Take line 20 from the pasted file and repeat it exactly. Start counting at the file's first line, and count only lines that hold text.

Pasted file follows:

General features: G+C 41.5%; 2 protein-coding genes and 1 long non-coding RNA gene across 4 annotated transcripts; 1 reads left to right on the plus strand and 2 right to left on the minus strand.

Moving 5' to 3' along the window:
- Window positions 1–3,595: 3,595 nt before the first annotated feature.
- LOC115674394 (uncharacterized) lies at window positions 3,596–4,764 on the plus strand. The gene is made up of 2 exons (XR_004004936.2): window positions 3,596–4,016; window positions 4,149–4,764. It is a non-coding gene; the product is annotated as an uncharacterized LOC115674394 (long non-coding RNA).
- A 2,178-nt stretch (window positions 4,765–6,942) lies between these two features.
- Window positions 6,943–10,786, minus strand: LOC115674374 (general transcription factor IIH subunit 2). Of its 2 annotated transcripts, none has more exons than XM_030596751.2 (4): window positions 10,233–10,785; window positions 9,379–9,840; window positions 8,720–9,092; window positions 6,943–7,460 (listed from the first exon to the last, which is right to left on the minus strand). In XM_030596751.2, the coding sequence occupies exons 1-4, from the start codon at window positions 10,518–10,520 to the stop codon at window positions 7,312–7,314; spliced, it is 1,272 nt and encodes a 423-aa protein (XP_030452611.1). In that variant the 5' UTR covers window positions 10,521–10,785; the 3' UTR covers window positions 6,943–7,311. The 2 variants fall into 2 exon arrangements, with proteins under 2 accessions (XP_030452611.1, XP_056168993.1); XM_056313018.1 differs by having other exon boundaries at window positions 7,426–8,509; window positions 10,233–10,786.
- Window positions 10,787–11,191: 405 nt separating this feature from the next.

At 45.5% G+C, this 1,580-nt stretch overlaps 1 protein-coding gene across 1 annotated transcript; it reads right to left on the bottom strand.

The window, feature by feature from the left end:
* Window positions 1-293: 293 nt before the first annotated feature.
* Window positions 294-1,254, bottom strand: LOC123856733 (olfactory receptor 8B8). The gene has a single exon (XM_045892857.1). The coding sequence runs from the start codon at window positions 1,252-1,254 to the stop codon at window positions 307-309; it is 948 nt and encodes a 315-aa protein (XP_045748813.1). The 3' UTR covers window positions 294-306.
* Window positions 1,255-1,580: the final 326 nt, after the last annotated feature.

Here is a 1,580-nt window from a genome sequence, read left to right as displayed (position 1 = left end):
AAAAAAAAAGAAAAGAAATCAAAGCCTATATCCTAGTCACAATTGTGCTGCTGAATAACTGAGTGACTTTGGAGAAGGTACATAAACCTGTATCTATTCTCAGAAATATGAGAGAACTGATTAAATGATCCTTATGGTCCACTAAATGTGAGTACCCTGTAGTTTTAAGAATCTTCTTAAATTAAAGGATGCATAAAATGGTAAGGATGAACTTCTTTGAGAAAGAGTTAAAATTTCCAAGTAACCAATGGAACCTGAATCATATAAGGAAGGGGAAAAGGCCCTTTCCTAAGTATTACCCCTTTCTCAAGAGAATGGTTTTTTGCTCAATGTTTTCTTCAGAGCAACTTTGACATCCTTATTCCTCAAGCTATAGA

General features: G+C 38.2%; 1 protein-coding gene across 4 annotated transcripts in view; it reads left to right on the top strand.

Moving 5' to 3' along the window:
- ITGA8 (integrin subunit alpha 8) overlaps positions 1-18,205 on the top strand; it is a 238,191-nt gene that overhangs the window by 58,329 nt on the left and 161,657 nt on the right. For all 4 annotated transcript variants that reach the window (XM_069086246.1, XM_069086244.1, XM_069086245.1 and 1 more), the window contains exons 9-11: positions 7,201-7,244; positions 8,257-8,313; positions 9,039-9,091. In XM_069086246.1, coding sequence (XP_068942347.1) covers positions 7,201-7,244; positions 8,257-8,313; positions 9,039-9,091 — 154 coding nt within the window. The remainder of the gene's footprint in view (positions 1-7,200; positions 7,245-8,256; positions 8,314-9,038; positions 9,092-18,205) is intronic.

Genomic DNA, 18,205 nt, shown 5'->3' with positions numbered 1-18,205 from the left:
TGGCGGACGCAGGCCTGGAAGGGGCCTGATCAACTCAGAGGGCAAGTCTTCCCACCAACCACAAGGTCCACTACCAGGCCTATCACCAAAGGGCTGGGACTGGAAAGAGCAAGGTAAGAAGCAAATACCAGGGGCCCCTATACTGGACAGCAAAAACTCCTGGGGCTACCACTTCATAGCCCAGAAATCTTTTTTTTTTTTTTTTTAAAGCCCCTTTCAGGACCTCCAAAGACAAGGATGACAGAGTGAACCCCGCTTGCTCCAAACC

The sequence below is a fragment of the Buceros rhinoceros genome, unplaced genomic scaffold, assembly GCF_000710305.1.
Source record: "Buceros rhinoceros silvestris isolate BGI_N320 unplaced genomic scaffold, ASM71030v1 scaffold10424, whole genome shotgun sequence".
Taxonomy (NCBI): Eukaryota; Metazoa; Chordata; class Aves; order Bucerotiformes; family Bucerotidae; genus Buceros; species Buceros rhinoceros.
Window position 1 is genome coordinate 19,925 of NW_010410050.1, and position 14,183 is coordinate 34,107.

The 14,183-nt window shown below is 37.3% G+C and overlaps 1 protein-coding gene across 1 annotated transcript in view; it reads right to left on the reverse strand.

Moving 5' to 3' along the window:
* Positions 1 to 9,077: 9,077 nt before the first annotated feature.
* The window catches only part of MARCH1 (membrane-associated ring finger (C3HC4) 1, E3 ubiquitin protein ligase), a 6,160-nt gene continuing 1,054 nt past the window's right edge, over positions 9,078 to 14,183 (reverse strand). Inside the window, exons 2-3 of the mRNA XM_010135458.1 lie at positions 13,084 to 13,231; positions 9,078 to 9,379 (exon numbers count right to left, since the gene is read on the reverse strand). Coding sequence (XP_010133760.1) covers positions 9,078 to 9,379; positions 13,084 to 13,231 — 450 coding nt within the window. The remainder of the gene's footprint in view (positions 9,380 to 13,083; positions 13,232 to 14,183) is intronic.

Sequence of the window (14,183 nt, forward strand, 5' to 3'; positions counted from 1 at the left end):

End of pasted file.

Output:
The sequence below is a fragment of the Buceros rhinoceros genome, unplaced genomic scaffold, assembly GCF_000710305.1.